New Seigle Suite for Institute for Public Health will highlight program’s presence on Danforth Campus

Susan and Harry Seigle's gift will create space for institute as part of Brown School expansion

The Institute for Public Health serves as an important bridge across campus, connecting all seven schools to strengthen Washington University in St. Louis’ impact on public health.

Currently, the institute’s sole facility is on the Medical Campus, but thanks to alumnus and university trustee Harry Seigle (AB ’68) and his wife, Susan, the institute soon also will have a home on the Danforth Campus.

The Seigle Suite for the Institute for Public Health, as it will be known, will be housed in the new Brown School building slated for completion in 2015.

In announcing the couple’s $1 million gift to provide the Seigle Suite, Chancellor Mark S. Wrighton said:

“Harry and Susan Seigle’s outstanding generosity will enable us to create a special space for the Institute for Public Health that will foster a collaborative environment and encourage exciting new education, research and scholarship in public health.”

Prominently placed near the new building’s garden-level entrance, the Seigle Suite will include a reception area, several offices and a conference room.

“The new Seigle Suite will greatly enhance the institute’s presence and provide the kind of spaces that our students, faculty and staff need to conduct their work here,” said William G. Powderly, MD, the J. William Campbell Professor of Medicine and institute director. “With this gift, the Seigles are making an important contribution to advancing public health.”

“The Seigle Suite will be a wonderful addition to the Brown School expansion and will ensure that the collaboration of schools and disciplines we envision for public health will occur,” said Edward F. Lawlor, PhD, Brown School dean, the William E. Gordon Distinguished Professor and the institute’s founding director.

The Institute for Public Health’s relationship with the Brown School is extensive: Brown awards the university’s master of public health degree; more than 30 of its faculty are institute scholars; and Brown researchers direct three of the institute’s five centers.

Lawlor noted that, as a member of the Brown School National Council, Harry Seigle is committed to the school’s mission and understands the transdisciplinary nature of its work covering broad areas of public health, social work, international economics and public policy.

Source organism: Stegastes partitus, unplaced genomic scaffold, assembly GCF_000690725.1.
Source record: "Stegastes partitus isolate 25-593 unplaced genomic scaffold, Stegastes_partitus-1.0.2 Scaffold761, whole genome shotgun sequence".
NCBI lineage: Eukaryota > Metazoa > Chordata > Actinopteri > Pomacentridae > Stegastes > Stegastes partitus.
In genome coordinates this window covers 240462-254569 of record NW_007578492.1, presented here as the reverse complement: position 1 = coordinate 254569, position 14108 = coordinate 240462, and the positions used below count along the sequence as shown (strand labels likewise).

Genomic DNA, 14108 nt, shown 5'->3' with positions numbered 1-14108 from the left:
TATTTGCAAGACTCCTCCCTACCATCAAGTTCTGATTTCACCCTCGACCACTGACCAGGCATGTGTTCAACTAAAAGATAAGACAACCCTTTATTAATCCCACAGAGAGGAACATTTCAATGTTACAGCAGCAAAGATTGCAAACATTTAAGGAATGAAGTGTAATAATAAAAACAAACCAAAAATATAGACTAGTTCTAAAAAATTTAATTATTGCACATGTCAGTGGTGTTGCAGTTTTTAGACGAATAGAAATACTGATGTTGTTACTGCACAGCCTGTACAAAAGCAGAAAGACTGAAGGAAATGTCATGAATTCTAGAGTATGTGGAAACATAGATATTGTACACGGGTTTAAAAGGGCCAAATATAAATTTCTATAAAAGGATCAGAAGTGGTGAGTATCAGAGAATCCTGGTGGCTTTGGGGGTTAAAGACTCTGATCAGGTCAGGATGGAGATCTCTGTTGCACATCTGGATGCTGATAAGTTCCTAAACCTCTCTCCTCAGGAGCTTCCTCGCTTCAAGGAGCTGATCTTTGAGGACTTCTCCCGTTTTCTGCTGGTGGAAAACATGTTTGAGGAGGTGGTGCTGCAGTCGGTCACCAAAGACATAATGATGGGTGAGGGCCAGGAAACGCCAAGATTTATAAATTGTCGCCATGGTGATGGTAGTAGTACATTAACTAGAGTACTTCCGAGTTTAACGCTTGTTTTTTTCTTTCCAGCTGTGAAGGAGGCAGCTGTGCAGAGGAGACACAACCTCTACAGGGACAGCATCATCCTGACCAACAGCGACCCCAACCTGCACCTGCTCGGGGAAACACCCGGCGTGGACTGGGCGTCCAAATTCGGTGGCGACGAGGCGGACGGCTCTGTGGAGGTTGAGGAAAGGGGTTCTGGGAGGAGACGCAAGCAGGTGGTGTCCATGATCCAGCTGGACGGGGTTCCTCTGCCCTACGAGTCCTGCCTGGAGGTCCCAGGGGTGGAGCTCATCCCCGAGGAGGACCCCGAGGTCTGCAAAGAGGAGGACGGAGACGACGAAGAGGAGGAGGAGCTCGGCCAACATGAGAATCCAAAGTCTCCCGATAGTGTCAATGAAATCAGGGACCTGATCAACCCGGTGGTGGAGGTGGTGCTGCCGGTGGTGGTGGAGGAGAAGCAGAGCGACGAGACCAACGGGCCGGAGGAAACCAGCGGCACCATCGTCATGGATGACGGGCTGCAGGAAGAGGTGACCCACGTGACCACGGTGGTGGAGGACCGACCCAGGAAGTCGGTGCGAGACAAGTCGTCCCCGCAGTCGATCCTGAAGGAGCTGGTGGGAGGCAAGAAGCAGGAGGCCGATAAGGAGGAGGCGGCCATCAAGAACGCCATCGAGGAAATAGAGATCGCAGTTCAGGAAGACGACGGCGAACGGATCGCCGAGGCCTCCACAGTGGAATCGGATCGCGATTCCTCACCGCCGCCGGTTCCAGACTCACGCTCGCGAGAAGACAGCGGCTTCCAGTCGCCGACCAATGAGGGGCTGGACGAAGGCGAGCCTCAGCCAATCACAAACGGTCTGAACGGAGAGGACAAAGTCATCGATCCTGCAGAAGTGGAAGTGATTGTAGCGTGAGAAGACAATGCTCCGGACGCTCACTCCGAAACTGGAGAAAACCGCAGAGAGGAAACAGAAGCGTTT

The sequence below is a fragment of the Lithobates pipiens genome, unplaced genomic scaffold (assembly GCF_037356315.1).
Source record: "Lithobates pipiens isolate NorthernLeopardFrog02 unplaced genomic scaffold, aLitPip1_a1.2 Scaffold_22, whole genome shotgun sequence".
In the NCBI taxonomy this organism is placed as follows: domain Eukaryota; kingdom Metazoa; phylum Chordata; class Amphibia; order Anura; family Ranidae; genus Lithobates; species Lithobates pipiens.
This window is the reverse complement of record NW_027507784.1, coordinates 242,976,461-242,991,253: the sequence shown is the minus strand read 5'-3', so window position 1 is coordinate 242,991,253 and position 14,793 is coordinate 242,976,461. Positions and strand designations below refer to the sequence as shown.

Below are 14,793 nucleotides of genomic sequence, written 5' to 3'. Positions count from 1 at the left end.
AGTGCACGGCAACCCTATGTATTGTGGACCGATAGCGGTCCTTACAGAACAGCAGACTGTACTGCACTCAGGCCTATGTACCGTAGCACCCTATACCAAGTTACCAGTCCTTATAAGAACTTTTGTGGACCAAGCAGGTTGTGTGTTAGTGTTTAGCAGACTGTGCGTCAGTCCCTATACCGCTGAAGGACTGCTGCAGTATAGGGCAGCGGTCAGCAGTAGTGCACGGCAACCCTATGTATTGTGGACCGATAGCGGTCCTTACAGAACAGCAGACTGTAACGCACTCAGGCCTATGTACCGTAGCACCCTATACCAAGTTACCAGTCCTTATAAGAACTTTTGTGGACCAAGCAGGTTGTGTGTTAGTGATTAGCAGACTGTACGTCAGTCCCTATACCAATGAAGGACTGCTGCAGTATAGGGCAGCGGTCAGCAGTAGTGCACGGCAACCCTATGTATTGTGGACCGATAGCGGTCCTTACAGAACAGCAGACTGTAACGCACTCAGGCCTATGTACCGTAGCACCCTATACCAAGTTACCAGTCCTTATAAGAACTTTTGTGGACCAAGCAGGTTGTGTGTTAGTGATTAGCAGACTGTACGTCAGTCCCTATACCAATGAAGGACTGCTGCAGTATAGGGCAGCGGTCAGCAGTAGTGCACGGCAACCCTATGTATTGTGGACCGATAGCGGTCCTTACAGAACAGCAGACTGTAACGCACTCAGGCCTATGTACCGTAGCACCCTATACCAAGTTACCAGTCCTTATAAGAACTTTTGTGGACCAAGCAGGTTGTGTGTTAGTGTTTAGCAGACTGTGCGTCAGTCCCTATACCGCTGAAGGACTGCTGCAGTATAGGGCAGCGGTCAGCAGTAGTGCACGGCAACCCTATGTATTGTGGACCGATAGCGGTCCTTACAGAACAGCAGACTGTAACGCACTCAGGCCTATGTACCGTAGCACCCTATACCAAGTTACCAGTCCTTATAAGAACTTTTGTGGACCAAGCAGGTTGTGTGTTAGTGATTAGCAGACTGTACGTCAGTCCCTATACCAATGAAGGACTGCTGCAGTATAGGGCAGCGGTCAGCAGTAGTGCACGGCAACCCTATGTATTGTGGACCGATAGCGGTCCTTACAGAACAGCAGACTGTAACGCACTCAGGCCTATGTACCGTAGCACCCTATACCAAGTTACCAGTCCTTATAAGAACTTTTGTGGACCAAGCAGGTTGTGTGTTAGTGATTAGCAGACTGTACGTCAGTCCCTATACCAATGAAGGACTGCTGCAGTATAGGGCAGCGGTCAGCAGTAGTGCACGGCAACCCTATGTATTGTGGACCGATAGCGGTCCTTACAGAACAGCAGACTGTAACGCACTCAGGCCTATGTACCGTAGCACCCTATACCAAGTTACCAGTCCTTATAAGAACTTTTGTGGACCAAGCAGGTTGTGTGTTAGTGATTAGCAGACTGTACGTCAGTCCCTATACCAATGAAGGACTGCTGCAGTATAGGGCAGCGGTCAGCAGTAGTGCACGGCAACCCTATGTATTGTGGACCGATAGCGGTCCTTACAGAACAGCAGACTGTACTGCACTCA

The Seigle name already is prominent on the Danforth Campus: there is Seigle Hall, built to facilitate interdisciplinary work between the social sciences and the School of Law, and Seigle Commons, in the Village.

In addition to facilities support, the Seigles established the Seigle Family Professorship in Arts & Sciences in 2003 (held by Ping Wang, PhD, of the Department of Economics) and fund both annual and endowed scholarships in Arts & Sciences known as the Seigle Family Scholarships.

Seigle, who earned a bachelor’s degree in political science at WUSTL, went on to earn a law degree from Northwestern University and practiced law before joining the family lumber business in 1974, eventually becoming chair and president. First known as Elgin Lumber Co. and later renamed Seigle’s Inc., the company became the largest building-material supplier to Chicago homebuilders.

After selling the firm in 2005, Seigle established The Elgin Co., a private real estate and investment firm.

Throughout his professional life, Seigle has remained an active and engaged alumnus.

“Harry is one of our hardest-working alumni volunteers, and he has held a number of key leadership and advisory positions throughout the past two decades,” Wrighton said.

In addition to his work on the Brown School National Council, Seigle has served for nearly a decade as a university trustee and has assumed several leadership roles for Leading Together: The Campaign for Washington University, including national co-chair for Regional Campaigns, chair of the Chicago Regional Campaign, and a member of the Brown School Campaign Committee.

Seigle also was a Scholarship Initiative volunteer and founding chair of the Chicago Regional Cabinet. He is a former vice-chair for the Arts & Sciences National Council. Furthermore, the Seigles are life members of the Chancellor’s Level of the Danforth Circle.

For his service, he has received several honors from the university, including a Founders Day Distinguished Alumni Award in 2003, a Chicago Regional Award in 2002, and, with Susan, the Robert S. Brookings Award in 2008.

Public service plays an important role in Seigle’s life. In addition to serving as president of the Chicago American Jewish Committee and trustee of the Steppenwolf Theater, he is a former chairman of the Illinois State Chamber of Commerce and the Illinois Finance Authority.

Harry and Susan Seigle have been married more than 40 years and have three sons: Max (AB ’00), Joseph (AB ’05) and Ben, a University of Chicago graduate.